Gilroy Unified School District has hired an environmental firm to remove soil with “higher than normal levels of arsenic in the dirt” at Brownell Middle School, 7800 Carmel St.
According to the documents, a soil sample in the Preliminary Environmental Assessment turned up the arsenic concentration in the north field at Brownell. The soil will be removed from the site under a $36,450 contract with Padre Associates prior to the start of the $70 million, Measure E-funded Brownell Modernization Project.
“The district, in concert with its consultants and general contractor, is in the process of procuring a qualified subcontractor to complete the soil removal,” according to staff. “The process will be under the supervision and direction of our consulting firm to ensure that the guidelines set forth by the Environmental Protection Agency are met.”
Arsenic concentrations ranged from 3.4 to 110 mg/kg in soil samples collected during a 2016 environmental assessment at Brownell, according to a May 28 report by Padre Associates.
These concentrations are nearly 10 times the EPA’s minimum safe levels in soil. For soils, where arsenic develops naturally, federal EPA guidelines for standards of concern begin at 0.39 parts per million (ppm), which is a 1:1 conversion to mg/kg. According to the Centers for Disease Control and Prevention, effects from arsenic exposure range from nausea, diarrhea and abdominal pain to lung, liver and bladder cancer depending on concentration and duration.
Elevated levels of lead, organochlorine pesticides (OCPs) and polychlorinated biphenyls (PCBs) were also detected in the soil, prompting “further action to reduce or eliminate the potential impact of these contaminants.” The recommendation was made for “excavation, transportation and on-site disposal of impacted soil at an approved landfill,” the June 4 document reads.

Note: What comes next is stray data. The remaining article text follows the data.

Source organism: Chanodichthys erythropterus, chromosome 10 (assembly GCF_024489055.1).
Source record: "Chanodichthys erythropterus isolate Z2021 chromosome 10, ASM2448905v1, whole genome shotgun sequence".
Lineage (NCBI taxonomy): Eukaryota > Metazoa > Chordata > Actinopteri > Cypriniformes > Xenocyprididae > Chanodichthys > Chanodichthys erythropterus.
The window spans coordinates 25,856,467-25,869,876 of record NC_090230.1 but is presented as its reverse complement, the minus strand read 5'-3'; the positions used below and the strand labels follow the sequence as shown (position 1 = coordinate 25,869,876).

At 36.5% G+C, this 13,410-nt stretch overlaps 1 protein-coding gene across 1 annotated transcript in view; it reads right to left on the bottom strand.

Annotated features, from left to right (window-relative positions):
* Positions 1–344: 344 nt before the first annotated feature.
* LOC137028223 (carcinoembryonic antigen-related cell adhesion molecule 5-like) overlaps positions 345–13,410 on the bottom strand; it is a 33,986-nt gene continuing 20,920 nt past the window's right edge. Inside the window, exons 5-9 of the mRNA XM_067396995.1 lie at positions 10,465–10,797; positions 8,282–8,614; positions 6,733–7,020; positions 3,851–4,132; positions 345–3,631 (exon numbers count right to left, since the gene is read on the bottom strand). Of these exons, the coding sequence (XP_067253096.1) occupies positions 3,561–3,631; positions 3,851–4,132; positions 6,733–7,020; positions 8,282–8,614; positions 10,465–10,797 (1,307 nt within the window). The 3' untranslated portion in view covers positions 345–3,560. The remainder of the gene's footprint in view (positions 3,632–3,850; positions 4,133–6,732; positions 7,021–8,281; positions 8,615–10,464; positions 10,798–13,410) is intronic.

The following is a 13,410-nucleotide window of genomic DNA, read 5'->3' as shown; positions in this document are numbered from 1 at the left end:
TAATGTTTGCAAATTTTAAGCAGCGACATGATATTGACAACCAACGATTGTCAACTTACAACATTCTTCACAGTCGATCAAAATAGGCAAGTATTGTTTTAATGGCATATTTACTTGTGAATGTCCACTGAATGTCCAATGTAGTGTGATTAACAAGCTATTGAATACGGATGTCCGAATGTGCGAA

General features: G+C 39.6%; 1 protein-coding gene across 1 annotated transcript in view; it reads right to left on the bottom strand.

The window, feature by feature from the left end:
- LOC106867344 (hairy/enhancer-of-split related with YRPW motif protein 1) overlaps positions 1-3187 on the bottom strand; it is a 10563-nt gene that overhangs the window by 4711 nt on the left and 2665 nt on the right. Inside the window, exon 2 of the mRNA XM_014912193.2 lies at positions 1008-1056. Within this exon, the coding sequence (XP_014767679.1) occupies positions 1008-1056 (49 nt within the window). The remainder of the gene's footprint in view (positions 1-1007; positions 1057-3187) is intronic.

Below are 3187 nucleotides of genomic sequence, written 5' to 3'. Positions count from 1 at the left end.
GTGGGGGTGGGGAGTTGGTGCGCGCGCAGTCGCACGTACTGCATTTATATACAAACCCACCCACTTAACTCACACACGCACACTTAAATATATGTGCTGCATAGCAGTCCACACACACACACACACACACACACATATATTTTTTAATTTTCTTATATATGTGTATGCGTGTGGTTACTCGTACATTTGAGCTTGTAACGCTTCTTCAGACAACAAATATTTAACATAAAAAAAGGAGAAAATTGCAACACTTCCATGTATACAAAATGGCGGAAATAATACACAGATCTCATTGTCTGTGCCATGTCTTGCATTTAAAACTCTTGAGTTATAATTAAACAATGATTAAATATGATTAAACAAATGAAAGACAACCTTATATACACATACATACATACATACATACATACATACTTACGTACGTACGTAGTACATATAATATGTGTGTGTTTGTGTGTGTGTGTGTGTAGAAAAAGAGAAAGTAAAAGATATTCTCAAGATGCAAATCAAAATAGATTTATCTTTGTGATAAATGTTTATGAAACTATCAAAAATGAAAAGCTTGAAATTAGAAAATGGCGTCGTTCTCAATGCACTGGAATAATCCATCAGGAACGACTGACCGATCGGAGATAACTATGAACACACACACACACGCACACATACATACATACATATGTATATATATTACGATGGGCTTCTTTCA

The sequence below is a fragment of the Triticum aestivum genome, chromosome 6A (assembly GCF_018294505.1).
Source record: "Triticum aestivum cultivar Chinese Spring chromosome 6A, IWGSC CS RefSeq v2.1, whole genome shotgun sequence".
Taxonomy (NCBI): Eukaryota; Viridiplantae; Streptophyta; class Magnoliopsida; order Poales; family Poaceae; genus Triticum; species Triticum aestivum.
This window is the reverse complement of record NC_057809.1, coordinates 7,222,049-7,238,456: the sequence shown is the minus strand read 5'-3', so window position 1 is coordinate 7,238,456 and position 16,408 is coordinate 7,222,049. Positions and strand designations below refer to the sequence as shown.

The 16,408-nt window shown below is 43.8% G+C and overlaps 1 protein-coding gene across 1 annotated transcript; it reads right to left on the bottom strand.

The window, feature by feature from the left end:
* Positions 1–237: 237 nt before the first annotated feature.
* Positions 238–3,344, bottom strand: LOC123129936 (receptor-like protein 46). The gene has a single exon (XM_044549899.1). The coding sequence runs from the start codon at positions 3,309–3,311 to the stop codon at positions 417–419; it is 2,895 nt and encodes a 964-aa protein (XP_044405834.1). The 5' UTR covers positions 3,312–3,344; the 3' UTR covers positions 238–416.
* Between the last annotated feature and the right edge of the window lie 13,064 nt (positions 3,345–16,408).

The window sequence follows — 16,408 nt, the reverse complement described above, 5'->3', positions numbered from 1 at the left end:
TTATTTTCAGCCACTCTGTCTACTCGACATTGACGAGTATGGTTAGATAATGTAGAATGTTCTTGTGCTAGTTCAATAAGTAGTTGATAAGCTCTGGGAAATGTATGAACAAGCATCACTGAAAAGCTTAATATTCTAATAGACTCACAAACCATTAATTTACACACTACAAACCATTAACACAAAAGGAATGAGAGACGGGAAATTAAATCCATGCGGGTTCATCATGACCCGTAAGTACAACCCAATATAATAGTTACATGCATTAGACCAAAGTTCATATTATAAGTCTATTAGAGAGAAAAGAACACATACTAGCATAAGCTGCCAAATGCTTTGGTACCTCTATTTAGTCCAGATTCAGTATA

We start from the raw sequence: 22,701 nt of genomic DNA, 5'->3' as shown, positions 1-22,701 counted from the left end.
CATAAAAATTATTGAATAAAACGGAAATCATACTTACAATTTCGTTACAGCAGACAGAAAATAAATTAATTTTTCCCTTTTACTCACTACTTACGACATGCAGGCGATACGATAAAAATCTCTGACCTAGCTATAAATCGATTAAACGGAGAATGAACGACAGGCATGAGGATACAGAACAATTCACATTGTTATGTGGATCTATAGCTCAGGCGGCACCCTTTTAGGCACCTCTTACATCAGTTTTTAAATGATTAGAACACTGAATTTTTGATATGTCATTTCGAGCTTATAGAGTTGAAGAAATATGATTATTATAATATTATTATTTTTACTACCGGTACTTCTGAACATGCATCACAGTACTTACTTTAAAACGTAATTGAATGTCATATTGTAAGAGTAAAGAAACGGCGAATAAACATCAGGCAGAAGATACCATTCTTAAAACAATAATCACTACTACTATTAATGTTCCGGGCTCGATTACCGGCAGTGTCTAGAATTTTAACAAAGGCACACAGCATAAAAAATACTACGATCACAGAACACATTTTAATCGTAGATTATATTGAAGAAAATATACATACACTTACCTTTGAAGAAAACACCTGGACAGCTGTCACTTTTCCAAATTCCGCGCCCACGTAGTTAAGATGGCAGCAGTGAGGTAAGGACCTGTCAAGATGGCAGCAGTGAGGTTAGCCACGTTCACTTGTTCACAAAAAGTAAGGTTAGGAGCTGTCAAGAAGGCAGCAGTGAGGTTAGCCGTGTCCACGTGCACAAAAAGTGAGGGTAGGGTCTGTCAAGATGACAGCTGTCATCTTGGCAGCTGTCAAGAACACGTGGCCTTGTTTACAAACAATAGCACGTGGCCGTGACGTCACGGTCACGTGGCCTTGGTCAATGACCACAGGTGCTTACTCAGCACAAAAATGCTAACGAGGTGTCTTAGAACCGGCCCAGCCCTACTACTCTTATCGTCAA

“Subsequent soils testing is part of the removal process, and the soil removal activities will be documented and presented in report form to the California Department of Toxic Substances Control for review and site certification,” staff explained.
An environmental assessment is done “to establish whether a release or potential release of hazardous substances, which potentially pose a threat to human health via ingestion, dermal contact and inhalation exposure pathways, exists at the project site,” according to documents.
Public hearings on the disclosure were conducted at recent school board meetings.
An additional $7,500 contract with Padres was also approved for the development of a Soils Management Plan, which will be submitted to the California Environmental Quality Act consultant for public disclosure.
A major chunk of the estimated overall cost of the project comes in the form of a $57,378,386 “lease-leaseback contract” with Flint Builders. That construction agreement includes all labor and services, materials, equipment, tools, supplies and incidentals necessary to complete the modernization, according to that contract.
“The project is already underway and is scheduled to break ground after the site is approved by various oversight and regulatory bodies, including the EPA,” according to staff. They anticipate mid-July clearance at the earliest.
The Brownell project has multiple phases and is scheduled to be completed by summer of 2021, according to staff.
According to a PEA draft done at South Valley Middle School, which is slated to follow Brownell’s modernization with a $90 million project, OCPs, known as chlordane, were detected in the site soil and “represent a potential threat to the health of site users.” Further assessment of the extent of chlordane (a pesticide banned in 1988) in the soil is recommended by Geocon Consultants, which conducted the site assessment in April.
“South Valley Middle School is being tested under a grant awarded by the EPA’s DTSC schools division,” staff explained. “The process is being managed directly by the DTSC and, although early in the process, has not yielded anything of concern in the soils.”
Brownell, which was constructed in 1949, and South Valley, which was built in 1958 as Gilroy High School, are two of the oldest sites in the district.
The $170 million Measure E was approved by voters in June 2016.